What have we learned? That interfaces that don’t respect habituation are very bad. Making the warning bigger, louder, and impossible-to-ignore doesn’t seem to work; any way we look at it, warnings lead us into a big black interface pit. So let’s get rid of the warning altogether.

Undo to the rescue

Merely removing warnings doesn’t save our work from peril, but using an “undo” function does. Let me say that again: The solution to our warning woes is undo. With a robust undo, we can close our work with reckless abandon and be secure in the knowledge that we can always get it back. With undo, we can make that horrible “oops!” feeling go away by getting our work back.1

Because we form habits, we’ll never be able to guarantee that we won’t have an “oops!” moment. Instead, designers must accept that it will happen and design for it. Whenever we have the opportunity to throw away work, the computer must allow us to undo our actions.

This leads to one of the most basic and important mantras of interface design: Never use a warning when you mean undo.

Google Mail is a outstanding example of this mantra. When you delete an e-mail, it immediately gives you an option to undo that action. How humane! This neatly sidesteps the issue of warnings (as well as the visibility issue of undo). When we make a mistake (which we are bound to do) it isn’t very costly because we can just undo it. With undo, we spend less time worrying and more time doing work.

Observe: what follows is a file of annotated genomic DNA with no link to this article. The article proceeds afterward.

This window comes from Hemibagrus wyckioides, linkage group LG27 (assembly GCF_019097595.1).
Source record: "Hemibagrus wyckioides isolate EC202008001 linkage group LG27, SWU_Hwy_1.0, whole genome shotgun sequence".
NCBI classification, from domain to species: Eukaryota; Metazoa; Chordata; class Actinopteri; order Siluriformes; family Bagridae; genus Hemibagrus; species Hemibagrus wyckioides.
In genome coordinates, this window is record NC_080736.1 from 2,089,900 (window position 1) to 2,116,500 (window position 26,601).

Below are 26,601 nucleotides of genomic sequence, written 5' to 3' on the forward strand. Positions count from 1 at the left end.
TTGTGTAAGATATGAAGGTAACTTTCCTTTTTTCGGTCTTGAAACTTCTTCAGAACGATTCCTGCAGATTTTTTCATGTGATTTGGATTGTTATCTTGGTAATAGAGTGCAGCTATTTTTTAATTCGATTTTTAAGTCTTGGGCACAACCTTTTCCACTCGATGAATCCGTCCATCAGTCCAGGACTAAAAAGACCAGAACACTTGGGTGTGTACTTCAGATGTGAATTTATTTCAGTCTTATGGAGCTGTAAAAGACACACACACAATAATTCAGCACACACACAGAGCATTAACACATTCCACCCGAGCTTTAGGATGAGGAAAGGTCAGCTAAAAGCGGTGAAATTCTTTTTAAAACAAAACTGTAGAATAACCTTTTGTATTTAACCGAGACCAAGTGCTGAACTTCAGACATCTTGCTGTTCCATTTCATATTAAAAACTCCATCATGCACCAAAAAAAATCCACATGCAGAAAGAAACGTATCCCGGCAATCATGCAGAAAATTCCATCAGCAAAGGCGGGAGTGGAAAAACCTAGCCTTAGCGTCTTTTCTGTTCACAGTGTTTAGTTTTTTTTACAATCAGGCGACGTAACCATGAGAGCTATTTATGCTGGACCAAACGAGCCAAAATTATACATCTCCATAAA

Gmail undo: This conversation has been moved to the trash. Undo link.
fig. 1. It’s not too late. Gmail gives users the option to undo their deletes.

Of course this is only one layer of undo—and Gmail goes even further. After you delete a message, it isn’t gone forever… it sits in the trash so that you can retrieve it if you decide later that you didn’t actually want to delete it.

Alas, this is a lesson that Google Calendar hasn’t learned yet. And, as predicted, I’ve deleted events that I didn’t mean to. Sometimes I’ve deleted the wrong event, which is particularly bad because then I’m not even sure what I’ve deleted. Without undo, there is no way to find out.

Google calendar warning dialog: Are you sure you want to delete 'Dinner with Asa Jasa'?
fig. 2. Be careful! Google Calendar does not allow users to undo accidental deletes.

Actually, even Google Mail hasn’t fully embraced the lesson. When you remove a label from Gmail, up comes one of those wretched warnings. Why is it that Google can get it so right in one place, and mere clicks away get it so wrong? Perhaps because “warn-think” is so ingrained that it takes a heroic effort to break free. Even companies which are generally bastions of good design, like 37Signals, get this one dead wrong.

highrise warning: Are you sure you wnt to delete this task?
fig. 3. 37Signals’ application, Highrise, provides warnings but no undos.

Using a warning instead of an undo is the path of least resistance from a programmer’s standpoint, and it doesn’t require any new thinking from a design standpoint. But that isn’t an excuse for our computers to be inhumane.

Conclusion

Warnings cause us to lose our work, to mistrust our computers, and to blame ourselves. A simple but foolproof design methodology solves the problem: “Never use a warning when you mean undo.” And when a user is deleting their work, you always mean undo.

Oh, and the next time you see a warning used instead of undo, send the designer of the application/website a nice e-mail suggesting that they implement an “undo” feature instead. Send them a link to this article. Let’s see if we can’t change the way people design on the web—and in the process make everyone’s computing life more humane and less frustrating in one little way. Let the war on warnings begin!

Notes

  • 1. The idea of the “oops factor” came out of a conversation with Laura Creighton.